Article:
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Welcome to the Encyclopedia of Science Fiction, Fourth Edition. Some sample entries appear below. Click here for the Introduction; here for the masthead; here for Acknowledgments; here for the FAQ; here for advice on citations. Find entries via the search box above (more details here) or browse the menu categories in the grey bar at the top of this page.

Site updated on 21 January 2022
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Furey, Maggie

(1955-    ) UK teacher and author, now living in Ireland, whose genre novels are chiefly Fantasy, beginning with Aurian (1994) and continuing with further tales in the Aurian: Artefacts of Power sequence [see Checklist below]. Her sf contributions comprise two short Young Adult novels set in the Cyberspace Shared World of The Web, being Sorceress (1998) and Spindrift (1998). [DRL]

Voinovich, Vladimir

(1932-2018) Russian author known mostly for his mainstream Satires. Active in the 1970s, he found himself in confrontation with the Soviet authorities, and finally emigrated in the early 1980s to Germany. All his works display an offbeat and at times heavy-handed fantastication. His only sf tale, Moskva 2042 (1987; trans Richard Lourie as Moscow 2042 1987), carries a contemporary protagonist forward by commercial Time Travel from 1982 to the redoubled bureaucracy that rules in 2042 CE. One ...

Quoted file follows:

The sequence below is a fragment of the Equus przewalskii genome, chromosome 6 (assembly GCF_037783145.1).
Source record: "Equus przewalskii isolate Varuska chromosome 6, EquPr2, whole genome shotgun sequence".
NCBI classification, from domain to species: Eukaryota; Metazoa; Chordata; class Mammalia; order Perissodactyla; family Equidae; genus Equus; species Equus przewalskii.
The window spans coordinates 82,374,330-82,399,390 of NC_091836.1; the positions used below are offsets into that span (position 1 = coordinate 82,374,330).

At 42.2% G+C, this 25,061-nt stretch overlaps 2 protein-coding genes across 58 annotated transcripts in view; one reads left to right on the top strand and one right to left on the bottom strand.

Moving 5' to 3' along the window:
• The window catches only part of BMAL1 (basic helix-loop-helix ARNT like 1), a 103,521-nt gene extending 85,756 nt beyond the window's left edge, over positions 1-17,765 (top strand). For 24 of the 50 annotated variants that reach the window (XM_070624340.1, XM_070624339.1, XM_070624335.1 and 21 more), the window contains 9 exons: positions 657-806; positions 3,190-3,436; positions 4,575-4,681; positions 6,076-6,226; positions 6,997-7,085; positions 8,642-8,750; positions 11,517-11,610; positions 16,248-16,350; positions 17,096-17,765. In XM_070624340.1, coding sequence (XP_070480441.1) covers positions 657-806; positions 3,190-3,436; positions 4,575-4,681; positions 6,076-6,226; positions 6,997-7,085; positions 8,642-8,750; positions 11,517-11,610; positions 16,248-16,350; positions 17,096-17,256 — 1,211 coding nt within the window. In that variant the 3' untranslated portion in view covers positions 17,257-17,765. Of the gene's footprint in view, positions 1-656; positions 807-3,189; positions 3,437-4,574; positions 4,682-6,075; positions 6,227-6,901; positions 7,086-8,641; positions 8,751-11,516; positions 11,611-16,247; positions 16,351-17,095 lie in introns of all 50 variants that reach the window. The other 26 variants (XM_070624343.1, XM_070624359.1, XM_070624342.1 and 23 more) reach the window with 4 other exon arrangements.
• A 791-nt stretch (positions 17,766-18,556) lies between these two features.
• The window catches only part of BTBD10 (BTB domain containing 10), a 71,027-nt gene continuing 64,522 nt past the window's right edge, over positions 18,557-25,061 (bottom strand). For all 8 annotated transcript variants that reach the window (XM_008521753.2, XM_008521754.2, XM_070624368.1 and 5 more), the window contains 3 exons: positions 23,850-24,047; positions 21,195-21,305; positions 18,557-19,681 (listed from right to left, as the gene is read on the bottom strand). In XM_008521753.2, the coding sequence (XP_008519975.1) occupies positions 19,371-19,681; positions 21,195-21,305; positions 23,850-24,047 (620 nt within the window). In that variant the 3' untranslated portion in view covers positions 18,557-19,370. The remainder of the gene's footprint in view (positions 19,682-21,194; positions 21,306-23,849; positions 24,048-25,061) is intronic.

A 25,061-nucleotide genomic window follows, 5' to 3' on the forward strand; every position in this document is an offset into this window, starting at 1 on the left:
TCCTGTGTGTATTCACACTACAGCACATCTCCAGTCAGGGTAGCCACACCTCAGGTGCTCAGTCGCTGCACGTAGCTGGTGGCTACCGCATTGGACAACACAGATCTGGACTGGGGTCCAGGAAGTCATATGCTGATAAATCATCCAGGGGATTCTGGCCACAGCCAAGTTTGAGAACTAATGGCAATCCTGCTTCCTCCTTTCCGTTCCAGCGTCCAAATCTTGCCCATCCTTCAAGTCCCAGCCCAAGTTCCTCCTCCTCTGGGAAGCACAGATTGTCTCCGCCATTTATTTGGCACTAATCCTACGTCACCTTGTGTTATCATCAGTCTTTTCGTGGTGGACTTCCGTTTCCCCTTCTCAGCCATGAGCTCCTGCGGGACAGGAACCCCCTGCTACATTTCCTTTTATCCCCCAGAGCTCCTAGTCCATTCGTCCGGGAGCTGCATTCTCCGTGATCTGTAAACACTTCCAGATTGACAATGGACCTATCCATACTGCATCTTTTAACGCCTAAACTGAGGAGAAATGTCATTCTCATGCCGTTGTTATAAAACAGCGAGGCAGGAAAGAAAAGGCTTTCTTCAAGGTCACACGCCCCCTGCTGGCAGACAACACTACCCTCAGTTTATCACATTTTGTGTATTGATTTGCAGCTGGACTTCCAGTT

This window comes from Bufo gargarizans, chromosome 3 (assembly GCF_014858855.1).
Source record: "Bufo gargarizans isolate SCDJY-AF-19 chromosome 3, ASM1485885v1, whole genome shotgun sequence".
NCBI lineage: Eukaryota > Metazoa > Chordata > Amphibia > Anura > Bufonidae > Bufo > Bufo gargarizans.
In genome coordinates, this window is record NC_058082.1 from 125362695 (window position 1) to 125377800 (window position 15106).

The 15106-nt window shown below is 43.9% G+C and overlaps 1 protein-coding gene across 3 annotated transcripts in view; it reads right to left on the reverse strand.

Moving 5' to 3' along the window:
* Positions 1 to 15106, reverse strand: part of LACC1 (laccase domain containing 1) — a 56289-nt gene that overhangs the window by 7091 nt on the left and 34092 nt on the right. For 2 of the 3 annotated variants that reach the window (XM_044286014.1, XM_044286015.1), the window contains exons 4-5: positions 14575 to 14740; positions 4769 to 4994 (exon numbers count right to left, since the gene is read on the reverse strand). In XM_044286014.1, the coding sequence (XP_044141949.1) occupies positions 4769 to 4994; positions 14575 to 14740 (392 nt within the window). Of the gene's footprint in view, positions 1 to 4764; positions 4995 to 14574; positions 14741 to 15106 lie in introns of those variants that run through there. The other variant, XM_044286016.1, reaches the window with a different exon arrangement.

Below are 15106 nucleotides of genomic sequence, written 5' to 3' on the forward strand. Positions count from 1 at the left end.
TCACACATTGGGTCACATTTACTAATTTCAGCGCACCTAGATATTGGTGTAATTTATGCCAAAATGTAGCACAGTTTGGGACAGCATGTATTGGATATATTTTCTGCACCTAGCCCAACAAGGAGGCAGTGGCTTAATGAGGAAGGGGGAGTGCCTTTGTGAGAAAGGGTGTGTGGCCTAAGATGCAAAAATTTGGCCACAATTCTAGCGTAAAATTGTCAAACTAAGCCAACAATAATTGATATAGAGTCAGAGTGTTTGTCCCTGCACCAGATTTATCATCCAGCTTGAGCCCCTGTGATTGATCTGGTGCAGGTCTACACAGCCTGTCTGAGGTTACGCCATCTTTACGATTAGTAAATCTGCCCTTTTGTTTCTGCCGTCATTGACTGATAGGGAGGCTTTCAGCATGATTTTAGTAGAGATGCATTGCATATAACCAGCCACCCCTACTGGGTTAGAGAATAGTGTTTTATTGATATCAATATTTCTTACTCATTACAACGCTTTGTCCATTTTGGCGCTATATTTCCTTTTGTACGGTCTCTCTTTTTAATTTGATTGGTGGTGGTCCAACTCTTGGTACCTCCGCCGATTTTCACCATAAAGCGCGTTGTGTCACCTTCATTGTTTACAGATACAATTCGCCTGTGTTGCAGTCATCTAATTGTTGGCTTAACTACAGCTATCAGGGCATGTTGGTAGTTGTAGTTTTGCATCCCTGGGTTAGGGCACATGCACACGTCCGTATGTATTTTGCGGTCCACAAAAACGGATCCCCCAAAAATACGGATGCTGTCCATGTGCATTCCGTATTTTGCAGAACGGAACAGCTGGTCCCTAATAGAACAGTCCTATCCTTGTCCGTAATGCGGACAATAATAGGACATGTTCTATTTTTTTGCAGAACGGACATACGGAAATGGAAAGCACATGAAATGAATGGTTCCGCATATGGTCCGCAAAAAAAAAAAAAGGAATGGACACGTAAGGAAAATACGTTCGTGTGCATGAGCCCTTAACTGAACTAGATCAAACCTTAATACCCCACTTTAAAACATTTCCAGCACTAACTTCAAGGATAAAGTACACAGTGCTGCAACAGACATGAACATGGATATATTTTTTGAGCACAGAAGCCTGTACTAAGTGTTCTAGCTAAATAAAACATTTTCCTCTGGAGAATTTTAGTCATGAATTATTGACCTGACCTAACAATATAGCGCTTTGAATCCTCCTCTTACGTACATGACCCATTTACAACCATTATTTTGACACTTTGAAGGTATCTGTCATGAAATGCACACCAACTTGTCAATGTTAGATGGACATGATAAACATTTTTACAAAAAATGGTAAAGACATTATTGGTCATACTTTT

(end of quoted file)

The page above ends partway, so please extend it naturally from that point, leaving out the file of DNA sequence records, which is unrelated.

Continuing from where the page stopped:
Guest, Ernest

Pseudonym of the UK author Henry Gilbert (1868-1937), none of whose works under his own name have fantastic content, though Robin Hood and the Men of the Greenwood (1912) hints at a Green Man [see The Encyclopedia of Fantasy under links below] provenance. As Guest, Gilbert wrote At the End of the World: A Vision (1929), in which the End of the World – and of the solar system itself – is dramatized through the death of the Last Man; the tale then segues – after the fashion of ...

Welby, Philip

Pseudonym of C D Davis (?   -    ), UK author of The Pleasure Domes of Sigma 93 (1978), a Space Opera for Robert Hale Limited. [JC]

Baxter, Gregory

Joint pseudonym of Scottish authors John Ressich (1877-1937) and Eric de Banzie (1894-1986), the latter in active service during World War One. In their Near Future Scientific Romance Blue Lightning (1926) a renegade British lord whose ancestry is foreign (see Yellow Peril) plots worldwide chaos with the aid of a Death Ray: Blacks (see Race in SF) will attack America, from within; other races will assault civilization on other continents. The plot is foiled, though the ray causes some damage ...

Clute, John

(1940-    ) Canadian critic, editor and author, in the UK from 1969; married to Judith Clute from 1964, partner of Elizabeth Hand since 1996. His first professional publication was the long sf-tinged poem "Carcajou Lament" (Winter 1960 [ie Autumn 1959] Triquarterly), though he only began publishing sf reviews in 1964 and sf proper with "A Man Must Die" in New Worlds for November 1966, where much of his earlier criticism also appeared. This criticism, despite some studiously ...

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